Serb Support for European Union Membership Declines, Poll Shows

Serbian support for membership of the European Union fell below 50 percent for the third time in a year amid concern about conditions attached to its entry.

Support declined to 49 percent from 51 percent in December, according to a June 14-23 survey conducted by the Belgrade-based EU Intergration Office. About 19 percent said they would refrain from voting, up from 18 percent, and 8 percent said they were undecided compared with 3 percent in the December survey, the office said today in an e-mail. Opposition to EU entry dropped to 25 percent from 28 percent.

The EU gave Serbia candidate status on March 1 with a date for the start of entry talks dependant on progress in making peace with Kosovo, its former province that unilaterally declared independence in 2008. Serbia and Kosovo have yet to implement agreements on power supply, telecommunications and the functioning of peacekeeping forces in Kosovo, including the Serb-populated north.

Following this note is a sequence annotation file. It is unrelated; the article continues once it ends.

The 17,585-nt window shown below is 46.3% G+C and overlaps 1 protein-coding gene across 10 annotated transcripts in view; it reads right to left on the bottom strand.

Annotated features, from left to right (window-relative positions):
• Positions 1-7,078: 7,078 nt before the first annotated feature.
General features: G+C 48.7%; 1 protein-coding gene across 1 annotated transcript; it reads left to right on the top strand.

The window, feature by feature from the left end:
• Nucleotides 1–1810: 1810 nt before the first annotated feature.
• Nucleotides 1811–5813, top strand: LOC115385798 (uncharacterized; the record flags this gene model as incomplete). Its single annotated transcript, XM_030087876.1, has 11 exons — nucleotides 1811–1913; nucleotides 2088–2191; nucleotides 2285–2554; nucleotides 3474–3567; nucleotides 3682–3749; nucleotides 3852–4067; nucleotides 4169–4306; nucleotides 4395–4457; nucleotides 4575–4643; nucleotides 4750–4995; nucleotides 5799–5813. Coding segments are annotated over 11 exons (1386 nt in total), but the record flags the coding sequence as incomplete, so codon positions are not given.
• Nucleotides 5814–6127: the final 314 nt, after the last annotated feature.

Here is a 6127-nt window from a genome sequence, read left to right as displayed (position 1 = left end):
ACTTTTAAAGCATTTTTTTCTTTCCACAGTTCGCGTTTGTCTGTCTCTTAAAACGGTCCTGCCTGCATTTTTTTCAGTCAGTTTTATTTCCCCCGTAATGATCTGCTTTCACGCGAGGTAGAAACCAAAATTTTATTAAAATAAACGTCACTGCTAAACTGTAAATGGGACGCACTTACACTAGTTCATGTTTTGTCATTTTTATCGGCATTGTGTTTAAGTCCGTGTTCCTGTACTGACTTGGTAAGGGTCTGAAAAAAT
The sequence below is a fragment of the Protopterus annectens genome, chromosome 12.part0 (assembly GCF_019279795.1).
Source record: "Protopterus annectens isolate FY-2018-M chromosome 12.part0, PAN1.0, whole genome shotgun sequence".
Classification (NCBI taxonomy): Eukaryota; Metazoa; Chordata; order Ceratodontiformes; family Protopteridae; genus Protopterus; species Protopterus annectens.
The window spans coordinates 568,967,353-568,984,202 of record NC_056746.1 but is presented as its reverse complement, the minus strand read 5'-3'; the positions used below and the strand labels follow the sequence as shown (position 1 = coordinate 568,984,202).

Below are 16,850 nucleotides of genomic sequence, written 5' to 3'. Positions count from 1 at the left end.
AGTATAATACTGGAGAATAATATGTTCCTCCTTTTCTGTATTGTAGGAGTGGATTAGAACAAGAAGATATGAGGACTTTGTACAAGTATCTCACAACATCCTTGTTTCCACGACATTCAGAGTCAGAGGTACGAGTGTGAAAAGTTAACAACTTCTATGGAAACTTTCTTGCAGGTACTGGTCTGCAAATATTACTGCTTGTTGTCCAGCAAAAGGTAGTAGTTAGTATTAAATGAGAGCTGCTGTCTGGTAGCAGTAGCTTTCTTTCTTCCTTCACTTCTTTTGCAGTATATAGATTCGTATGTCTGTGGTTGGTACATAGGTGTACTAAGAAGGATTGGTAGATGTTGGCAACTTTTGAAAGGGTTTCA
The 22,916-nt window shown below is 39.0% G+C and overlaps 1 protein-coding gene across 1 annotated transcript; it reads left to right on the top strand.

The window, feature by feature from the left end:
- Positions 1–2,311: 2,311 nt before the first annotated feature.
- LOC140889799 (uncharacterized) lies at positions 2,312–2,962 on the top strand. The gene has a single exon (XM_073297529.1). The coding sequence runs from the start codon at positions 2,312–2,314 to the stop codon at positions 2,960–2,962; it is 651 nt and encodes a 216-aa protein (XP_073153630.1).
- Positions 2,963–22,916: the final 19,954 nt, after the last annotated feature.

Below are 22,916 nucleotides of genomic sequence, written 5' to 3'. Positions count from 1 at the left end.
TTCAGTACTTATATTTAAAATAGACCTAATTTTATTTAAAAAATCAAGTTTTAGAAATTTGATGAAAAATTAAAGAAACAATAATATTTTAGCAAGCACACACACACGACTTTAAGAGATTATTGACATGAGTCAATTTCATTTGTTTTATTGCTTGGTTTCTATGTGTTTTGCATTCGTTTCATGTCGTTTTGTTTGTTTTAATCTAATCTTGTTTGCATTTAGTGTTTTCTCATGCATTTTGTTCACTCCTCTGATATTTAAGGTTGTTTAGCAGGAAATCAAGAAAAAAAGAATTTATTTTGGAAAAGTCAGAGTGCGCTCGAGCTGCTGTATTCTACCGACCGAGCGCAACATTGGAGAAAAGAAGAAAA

Of 1,034 adult respondents, about 38 percent or three percentage points more than six months ago, see the “policy of constant conditioning and blackmail which the EU applies to our country” as the main reason to slow Serbia’s accession to the 27-member bloc.

For about 19 percent of respondents support declined for EU membership because of the “incapacity of domestic leadership” to take the country into the bloc, up from 17.5 percent in December. Sixty-one percent of respondents say Serbia needs to work out its relations with Kosovo regardless of EU membership.


Rooting out corruption tops the list of “reforms of the greatest significance” as Serbia adjusts to EU standards for 41 percent of the surveyed, while 27 percent said it was the overhaul of the judiciary system.

Prime Minister Ivica Dacic’s Cabinet, sworn in on July 27, is Serbia’s fifth government since the 2000 ouster of Slobodan Milosevic to declare EU accession as the top policy goal. Serbia’s bid to join the EU follows that of former Yugoslavia republics Slovenia, an EU member since 2004, Croatia, which aims to join the bloc in mid-2013 and Montenegro which began accession talks on June 29.

For more than a third of respondents in the semi-annual survey started in 2002, EU membership is seen as the “path” to a better future for the young, greater employment opportunities and free travel, while 22 percent see the EU as “just a dream and utopian idea.”

Fourty-six percent view entry to the EU as beneficial to Serbia, even with an increasing awareness that progress toward accession may slow as Europe tries to resolve its debt crisis.

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